The Evening Standard publication today promised readers a debate in September on whether the City of London would prosper if Britain leaves the EU.
Those in favour of sticking with the devil you know include economists like Business Secretary Vince Cable and Vicky Pryce. Those against the EU include businessman Luke Johnson and Tory MP Jesse Norman.
But a good starting point to assess the pros and cons would be our late Lady Thatcher.
As premier from 1979 she had over a decade in which to consider an exit or at least a referendum. We got neither.
She knew that if we bash Europe today what is to stop the national electorate from bashing bizarre decisions taken in Westminster tomorrow?
While she fought against Brussels officialdom and tamed an expansionist Jacques Delors at the EU Commission Thatcher also negotiated our Maastricht terms, agreeing that British business would prosper from a single European market. The venture would involve opting out of red tape like the Social Chapter while boosting our free market ideology into the heart of Europe.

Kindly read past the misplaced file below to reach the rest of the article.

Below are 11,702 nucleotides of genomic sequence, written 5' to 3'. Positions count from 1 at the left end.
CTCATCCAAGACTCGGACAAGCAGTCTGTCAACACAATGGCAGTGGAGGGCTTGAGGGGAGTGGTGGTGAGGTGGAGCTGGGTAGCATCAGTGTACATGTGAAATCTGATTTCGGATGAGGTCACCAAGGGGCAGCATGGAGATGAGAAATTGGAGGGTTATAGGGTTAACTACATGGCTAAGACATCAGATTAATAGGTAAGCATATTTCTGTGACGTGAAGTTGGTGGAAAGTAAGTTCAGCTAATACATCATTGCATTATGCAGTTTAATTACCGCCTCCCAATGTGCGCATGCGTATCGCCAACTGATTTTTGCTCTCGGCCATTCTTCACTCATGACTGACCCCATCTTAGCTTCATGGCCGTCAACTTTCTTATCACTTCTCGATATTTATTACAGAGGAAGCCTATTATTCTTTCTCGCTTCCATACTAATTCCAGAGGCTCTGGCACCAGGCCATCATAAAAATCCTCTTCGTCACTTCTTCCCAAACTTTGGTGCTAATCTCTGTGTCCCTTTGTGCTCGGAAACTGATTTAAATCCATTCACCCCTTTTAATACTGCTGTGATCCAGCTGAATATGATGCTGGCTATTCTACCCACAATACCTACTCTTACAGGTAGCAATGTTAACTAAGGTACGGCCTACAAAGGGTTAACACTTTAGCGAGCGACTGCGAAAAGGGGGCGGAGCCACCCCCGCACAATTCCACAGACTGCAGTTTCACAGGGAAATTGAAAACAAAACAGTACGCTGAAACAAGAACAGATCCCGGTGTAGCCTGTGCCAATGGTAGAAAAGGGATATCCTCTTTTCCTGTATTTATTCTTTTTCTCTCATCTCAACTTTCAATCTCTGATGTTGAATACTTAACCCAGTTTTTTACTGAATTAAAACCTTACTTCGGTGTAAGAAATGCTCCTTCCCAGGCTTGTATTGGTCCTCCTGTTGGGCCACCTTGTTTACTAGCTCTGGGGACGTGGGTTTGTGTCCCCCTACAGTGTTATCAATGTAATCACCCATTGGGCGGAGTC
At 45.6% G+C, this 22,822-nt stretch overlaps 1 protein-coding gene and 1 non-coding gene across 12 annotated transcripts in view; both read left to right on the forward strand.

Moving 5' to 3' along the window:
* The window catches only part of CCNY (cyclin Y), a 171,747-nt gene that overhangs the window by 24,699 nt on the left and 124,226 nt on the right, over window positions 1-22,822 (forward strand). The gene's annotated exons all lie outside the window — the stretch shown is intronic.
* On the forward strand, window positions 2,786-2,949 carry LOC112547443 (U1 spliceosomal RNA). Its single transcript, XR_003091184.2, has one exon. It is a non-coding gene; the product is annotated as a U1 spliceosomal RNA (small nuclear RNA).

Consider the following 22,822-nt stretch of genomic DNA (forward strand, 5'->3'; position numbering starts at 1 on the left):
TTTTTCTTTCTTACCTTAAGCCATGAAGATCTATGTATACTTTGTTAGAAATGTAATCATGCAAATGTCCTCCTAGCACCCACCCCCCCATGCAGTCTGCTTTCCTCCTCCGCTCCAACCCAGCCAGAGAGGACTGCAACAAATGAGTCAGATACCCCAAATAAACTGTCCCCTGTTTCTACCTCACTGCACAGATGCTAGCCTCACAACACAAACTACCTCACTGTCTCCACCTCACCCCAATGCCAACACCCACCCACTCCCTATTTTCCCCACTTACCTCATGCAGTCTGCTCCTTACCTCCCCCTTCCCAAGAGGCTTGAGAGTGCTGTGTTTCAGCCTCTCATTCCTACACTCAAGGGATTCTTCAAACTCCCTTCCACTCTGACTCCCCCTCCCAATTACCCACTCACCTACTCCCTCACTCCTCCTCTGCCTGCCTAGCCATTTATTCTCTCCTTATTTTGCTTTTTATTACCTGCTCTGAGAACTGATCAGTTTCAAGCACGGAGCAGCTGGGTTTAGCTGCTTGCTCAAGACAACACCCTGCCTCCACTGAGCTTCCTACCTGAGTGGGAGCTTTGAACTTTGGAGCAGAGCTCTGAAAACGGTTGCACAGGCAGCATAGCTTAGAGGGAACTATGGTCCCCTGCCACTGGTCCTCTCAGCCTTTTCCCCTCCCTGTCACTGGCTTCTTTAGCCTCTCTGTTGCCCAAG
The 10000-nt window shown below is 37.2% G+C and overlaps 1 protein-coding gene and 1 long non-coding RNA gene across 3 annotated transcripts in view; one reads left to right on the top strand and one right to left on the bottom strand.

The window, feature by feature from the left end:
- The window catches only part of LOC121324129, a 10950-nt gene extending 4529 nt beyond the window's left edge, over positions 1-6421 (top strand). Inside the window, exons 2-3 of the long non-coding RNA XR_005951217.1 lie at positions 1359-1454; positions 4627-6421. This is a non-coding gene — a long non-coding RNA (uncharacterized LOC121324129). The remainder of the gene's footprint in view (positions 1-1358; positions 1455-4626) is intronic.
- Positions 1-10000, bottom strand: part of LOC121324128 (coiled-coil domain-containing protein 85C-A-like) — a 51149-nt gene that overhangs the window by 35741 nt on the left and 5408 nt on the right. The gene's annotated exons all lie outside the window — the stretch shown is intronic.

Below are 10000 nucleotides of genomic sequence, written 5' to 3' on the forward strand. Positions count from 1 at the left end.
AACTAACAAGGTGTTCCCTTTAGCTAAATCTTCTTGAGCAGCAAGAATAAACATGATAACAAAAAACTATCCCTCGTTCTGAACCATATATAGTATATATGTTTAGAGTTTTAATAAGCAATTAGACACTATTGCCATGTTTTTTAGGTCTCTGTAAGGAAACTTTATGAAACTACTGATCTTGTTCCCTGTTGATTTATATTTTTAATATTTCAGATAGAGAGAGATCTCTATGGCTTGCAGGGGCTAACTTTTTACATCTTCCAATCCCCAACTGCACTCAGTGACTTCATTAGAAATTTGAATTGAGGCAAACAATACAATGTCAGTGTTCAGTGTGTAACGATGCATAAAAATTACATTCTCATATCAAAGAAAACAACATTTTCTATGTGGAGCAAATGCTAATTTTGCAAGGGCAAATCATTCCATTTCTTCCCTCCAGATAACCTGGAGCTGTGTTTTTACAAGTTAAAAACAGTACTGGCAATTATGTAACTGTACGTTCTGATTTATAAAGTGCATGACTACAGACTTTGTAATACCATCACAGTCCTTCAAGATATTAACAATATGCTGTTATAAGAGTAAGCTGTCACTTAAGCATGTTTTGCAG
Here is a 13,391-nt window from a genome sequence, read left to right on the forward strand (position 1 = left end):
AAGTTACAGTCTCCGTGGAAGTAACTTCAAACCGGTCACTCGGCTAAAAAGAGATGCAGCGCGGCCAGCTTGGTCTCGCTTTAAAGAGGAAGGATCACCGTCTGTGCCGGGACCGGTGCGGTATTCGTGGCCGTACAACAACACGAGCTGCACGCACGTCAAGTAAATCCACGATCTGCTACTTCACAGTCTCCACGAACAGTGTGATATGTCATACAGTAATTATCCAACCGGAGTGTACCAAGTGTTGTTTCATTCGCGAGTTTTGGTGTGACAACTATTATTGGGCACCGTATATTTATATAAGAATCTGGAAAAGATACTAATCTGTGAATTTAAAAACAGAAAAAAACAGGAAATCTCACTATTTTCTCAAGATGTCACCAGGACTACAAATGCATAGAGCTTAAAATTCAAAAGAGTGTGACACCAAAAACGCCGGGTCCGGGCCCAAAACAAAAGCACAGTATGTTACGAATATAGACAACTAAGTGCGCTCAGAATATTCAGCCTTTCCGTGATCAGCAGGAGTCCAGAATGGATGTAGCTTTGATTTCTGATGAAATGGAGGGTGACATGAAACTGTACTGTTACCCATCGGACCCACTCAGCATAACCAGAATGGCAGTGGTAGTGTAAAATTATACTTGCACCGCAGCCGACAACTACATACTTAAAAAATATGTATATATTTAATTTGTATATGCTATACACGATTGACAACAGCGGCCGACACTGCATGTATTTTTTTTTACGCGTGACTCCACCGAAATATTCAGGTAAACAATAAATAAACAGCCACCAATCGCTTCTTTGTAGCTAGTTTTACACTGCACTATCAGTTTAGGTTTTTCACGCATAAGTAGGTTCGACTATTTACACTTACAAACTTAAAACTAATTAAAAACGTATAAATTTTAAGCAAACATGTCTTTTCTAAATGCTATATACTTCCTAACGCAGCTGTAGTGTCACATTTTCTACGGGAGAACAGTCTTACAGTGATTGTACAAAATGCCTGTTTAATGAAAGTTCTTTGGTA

It took a future Labour government to begin the task of opting in to some of the other parts of the European promise.
Britain’s euroscepticism was already evident even back then in better economic times albeit anti-Europe sentiment has strengthened in the past five years of recession and eurozone debt crisis.
Incumbent premier David Cameron knows he is on to a vote winner…as he only promises a referendum after the 2015 election. And as I have argued in this blog before it is possible that by 2017 things will be different and it may not be ‘viable’ to go ahead with a plebiscite.
It is difficult to know whether advances in things like our diet or public health and safety in the past 40 years have much to do with our membership of the EU since 1973.
Certainly I remember poor food labelling and zealous amounts of sugar and salt in food as a child. Yoghurts tasted sour whatever you picked up and now they taste sickly sweet. How much is that down to the abundance of French and German dairy product makers post-Maastricht?
Probably not much since you can buy them in non-EU Norway. But being in or out of Europe is really a distraction. Globalisation has done more to determine what our retailers stock and who now owns brands like Cadburys, a Kraft group confectioner.
The point of this is that at least with the EU we can claim accountability through our MEPs.
If we have only globalisation where is the accountability? And the tax revenues?